Vector vortex beams are structured states of light that are non-separable in their polarisation and spatial mode, they are eigenmodes of free-space and many fibre systems, and have the capacity to be used as a modal basis for both classical and quantum communication. Here we outline recent progress in our understanding of these modes, from their creation to their characterization and detection. We then use these tools to study the propagation behaviour of such modes in free-space and optical fibre and show that modal cross-talk results in a decay of vector states into separable scalar modes, with a concomitant loss of information. We present a comparison between probabilistic and deterministic detection schemes showing that the former, while ubiquitous, negates the very benefit of increased dimensionality in quantum communication while reducing signal in classical communication links. This work provides a useful introduction to the field as well as presenting new findings and perspectives to advance it further.
Mitchell Arij Cox
added a research item
With the ever-increasing demand for data and radio frequency spectrum becoming congested, Free Space Optical (FSO) communication may find a niche for situations where fiber is too expensive or too difficult to install. FSO is a cross-disciplinary field that draws from radio and fiber communication, astronomy, and even quantum optics, and it has seen major advances over the last three decades. In this tutorial-style review, we provide a broad overview of many of the important topics required to design, develop, and research the next generation of FSO technology.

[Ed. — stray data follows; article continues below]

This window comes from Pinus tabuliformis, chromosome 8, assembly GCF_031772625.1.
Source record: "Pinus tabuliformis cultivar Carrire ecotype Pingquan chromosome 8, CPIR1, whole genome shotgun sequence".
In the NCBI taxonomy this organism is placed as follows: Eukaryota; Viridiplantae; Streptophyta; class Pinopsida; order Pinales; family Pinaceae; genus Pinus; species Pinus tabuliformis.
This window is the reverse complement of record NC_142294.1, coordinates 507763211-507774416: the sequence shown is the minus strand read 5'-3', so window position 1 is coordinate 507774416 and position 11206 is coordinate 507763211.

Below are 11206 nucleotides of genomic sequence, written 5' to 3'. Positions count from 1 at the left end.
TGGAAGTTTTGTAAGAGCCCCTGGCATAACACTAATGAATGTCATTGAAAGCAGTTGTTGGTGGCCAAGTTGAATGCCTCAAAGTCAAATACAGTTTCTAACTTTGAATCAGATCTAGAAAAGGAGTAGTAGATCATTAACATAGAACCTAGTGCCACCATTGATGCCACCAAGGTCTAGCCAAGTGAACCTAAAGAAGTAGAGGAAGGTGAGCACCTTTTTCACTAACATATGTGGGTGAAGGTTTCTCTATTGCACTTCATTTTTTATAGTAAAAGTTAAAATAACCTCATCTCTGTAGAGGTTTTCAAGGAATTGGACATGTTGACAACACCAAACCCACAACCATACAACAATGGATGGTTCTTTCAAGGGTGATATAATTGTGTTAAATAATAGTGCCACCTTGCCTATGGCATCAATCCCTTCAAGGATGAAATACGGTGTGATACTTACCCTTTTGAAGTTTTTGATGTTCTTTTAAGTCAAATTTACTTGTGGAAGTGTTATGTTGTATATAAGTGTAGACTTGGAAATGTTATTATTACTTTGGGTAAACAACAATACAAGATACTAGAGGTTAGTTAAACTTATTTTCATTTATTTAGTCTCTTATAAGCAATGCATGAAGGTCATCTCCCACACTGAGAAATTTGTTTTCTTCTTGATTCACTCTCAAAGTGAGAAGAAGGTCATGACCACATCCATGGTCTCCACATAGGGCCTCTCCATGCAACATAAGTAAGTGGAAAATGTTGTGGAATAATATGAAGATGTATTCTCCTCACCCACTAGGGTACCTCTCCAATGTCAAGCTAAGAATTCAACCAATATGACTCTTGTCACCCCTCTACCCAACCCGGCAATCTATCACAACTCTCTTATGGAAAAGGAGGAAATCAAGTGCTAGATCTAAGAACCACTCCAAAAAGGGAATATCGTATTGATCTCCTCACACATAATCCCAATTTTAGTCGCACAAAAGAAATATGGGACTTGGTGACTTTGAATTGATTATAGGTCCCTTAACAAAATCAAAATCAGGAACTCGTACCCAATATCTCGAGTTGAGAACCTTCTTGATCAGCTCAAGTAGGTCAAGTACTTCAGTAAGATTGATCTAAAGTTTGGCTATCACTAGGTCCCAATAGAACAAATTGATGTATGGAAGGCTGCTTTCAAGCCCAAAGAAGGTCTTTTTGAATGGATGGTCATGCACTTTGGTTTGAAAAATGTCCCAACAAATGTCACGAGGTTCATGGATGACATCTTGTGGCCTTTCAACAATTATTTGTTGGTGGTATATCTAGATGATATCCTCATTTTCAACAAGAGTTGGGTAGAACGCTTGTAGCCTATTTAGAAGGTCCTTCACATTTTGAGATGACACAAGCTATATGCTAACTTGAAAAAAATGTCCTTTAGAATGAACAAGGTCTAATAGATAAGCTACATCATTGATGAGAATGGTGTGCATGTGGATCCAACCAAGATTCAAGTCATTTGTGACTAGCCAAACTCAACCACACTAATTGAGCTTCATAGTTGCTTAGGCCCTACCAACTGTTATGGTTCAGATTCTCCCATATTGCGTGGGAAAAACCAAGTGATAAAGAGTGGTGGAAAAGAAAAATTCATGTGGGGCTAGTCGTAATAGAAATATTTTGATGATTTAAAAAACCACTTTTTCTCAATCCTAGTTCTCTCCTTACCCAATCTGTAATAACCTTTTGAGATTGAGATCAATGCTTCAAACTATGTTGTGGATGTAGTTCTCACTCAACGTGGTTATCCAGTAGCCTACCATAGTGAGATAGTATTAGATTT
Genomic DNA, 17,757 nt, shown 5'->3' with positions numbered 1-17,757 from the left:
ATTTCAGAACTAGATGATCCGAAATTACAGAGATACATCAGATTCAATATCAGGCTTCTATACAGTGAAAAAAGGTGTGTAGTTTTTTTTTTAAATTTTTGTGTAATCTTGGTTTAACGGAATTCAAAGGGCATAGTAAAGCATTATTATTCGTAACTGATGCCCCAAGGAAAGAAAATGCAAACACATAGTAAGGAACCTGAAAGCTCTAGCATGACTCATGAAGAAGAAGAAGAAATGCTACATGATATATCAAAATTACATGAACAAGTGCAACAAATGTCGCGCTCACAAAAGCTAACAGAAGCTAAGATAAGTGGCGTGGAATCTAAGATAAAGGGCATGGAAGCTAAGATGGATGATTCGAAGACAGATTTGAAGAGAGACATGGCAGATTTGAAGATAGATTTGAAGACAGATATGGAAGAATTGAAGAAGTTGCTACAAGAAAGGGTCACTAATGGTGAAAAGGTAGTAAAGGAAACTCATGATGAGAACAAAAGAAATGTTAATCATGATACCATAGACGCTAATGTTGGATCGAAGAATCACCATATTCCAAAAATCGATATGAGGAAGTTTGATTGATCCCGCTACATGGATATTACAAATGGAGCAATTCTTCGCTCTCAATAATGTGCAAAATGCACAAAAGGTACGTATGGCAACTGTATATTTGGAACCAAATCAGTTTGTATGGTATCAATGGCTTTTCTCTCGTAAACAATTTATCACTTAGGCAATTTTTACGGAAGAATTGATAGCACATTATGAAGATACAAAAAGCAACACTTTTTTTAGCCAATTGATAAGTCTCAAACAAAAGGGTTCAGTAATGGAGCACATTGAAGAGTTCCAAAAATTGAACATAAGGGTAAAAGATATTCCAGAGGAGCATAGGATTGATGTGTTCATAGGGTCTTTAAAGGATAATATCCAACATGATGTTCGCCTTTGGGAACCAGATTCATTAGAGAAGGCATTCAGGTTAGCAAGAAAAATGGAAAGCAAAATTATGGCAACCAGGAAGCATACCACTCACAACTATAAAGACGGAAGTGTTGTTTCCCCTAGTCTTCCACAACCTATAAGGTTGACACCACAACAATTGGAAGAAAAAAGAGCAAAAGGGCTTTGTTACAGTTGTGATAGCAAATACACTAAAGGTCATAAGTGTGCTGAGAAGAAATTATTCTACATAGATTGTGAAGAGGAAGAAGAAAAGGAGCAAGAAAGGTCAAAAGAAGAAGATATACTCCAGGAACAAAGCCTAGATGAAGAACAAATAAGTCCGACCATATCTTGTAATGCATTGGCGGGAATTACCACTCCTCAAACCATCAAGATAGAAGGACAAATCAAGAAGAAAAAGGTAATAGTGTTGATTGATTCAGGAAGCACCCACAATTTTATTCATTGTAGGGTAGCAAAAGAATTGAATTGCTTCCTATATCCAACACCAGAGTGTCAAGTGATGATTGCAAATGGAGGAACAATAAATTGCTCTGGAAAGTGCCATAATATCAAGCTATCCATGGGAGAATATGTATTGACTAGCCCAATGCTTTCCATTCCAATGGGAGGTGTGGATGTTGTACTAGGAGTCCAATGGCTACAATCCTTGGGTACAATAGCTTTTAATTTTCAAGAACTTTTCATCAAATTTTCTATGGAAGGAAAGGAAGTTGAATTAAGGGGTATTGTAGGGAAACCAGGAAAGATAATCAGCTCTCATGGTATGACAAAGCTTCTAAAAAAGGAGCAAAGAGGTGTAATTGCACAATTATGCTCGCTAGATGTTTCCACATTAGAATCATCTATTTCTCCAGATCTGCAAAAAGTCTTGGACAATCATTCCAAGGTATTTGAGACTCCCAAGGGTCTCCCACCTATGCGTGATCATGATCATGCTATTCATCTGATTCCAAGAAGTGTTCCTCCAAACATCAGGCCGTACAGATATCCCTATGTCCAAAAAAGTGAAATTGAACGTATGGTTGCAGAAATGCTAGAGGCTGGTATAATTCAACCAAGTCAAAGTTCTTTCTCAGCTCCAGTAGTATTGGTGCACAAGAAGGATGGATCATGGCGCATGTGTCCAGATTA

Mitchell Arij Cox
added a research item
Optical communication is an integral part of the modern economy, having all but replaced electronic communication systems. Future growth in bandwidth appears to be on the horizon using structured light, encoding information into the spatial modes of light, and transmitting them down fibre and free-space, the latter crucial for addressing last mile and digitally disconnected communities. Unfortunately, patterns of light are easily distorted, and in the case of free-space optical communication, turbulence is a significant barrier. Here we review recent progress in structured light in turbulence, first with a tutorial style summary of the core concepts, before highlighting the present state-of-the-art in the field. We support our review with new experimental studies that reveal which types of structured light are best in turbulence, the behaviour of vector versus scalar light in turbulence, the trade-off of diversity and multiplexing, and how turbulence models can be exploited for enhanced optical signal processing protocols. This comprehensive treatise will be invaluable to the large communities interested in free-space optical communication with spatial modes of light.
Mitchell Arij Cox
added a research item